Suaviter in Modo, Fortiter in Re

I’ve been reading John Muether’s excellently engaging biography of Kees Van Til for the American Reformed Biographies series. There has been so much that challenges, convicts, and encourages. Though introduced early on, one idea that Muether brings out was Van Til’s ability to be suaviter in modo, fortiter in re. Broadly rendered as “gentle in manner, forceful in deed,” Van Til’s personal interactions and writing were a demonstration of this truth. One student, Grady Spires, is recorded as noting, “I recall his [Van Til] debating liberal and neo-orthodox champions at Boston University. He graciously, respectfully, but incisively told them that they were going to hell.”[*]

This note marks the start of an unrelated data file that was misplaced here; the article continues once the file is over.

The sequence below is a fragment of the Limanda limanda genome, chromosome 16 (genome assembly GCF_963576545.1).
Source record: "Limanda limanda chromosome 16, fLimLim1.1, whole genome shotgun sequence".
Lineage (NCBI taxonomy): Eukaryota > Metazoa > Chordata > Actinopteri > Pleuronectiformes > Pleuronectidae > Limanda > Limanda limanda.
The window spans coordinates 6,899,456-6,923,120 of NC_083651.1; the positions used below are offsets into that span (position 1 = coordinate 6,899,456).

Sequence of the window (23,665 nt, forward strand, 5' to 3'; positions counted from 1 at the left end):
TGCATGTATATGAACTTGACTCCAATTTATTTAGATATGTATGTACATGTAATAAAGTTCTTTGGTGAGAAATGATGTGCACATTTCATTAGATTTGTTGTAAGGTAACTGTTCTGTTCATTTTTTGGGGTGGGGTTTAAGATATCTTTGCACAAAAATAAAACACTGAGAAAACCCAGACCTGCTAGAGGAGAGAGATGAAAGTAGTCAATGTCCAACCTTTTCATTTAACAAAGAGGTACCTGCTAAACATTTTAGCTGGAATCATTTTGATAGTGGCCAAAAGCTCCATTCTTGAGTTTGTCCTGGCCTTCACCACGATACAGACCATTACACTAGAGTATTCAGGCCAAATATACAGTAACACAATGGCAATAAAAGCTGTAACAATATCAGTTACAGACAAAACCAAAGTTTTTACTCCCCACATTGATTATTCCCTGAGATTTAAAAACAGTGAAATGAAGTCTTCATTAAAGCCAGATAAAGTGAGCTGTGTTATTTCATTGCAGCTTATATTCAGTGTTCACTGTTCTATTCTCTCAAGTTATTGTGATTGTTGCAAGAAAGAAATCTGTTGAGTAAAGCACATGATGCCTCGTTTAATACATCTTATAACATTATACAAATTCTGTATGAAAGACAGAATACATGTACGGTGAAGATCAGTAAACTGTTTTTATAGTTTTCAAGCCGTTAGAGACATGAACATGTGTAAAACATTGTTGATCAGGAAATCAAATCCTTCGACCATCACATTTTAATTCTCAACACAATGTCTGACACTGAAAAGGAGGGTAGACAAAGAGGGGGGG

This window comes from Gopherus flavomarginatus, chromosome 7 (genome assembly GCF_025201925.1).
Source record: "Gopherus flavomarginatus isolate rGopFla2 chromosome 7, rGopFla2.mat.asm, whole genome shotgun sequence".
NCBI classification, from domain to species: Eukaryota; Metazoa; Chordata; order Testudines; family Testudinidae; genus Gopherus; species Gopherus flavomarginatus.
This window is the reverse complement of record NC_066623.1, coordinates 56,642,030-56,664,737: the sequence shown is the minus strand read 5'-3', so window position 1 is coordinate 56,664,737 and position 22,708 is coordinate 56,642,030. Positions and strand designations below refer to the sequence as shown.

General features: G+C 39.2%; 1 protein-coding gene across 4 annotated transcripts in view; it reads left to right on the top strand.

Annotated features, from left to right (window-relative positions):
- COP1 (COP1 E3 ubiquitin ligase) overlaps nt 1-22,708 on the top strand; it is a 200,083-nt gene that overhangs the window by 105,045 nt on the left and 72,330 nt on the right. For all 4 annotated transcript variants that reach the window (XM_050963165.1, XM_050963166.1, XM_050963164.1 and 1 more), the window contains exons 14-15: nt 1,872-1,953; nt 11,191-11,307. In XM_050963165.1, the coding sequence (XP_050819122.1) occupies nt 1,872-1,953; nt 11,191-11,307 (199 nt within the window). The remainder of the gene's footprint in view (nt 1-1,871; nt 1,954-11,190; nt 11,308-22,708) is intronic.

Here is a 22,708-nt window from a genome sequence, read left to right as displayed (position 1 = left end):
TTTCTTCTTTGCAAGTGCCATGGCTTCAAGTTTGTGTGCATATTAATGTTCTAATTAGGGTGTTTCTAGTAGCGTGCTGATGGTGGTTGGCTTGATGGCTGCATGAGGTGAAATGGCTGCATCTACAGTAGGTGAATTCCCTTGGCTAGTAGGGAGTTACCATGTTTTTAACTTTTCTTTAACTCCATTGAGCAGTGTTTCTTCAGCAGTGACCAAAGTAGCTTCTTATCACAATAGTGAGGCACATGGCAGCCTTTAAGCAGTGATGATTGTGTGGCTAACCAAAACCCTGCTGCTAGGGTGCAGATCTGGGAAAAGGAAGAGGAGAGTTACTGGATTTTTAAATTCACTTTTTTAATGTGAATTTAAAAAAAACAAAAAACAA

A real mark of this quality is when the compliment is paid by opponents, and not just comrades. It is one thing to be self-congratulatory, and quite another when even your adversaries note your ability to be strong in substance while delicate in communication. Evidently, this was true of Van Til. Though he was no presuppositionalist, Lewis Smedes praised in him, “it is possible to be profoundly critical of all compromises with the truth, and yet always cum suaviter modo” (209). Continue reading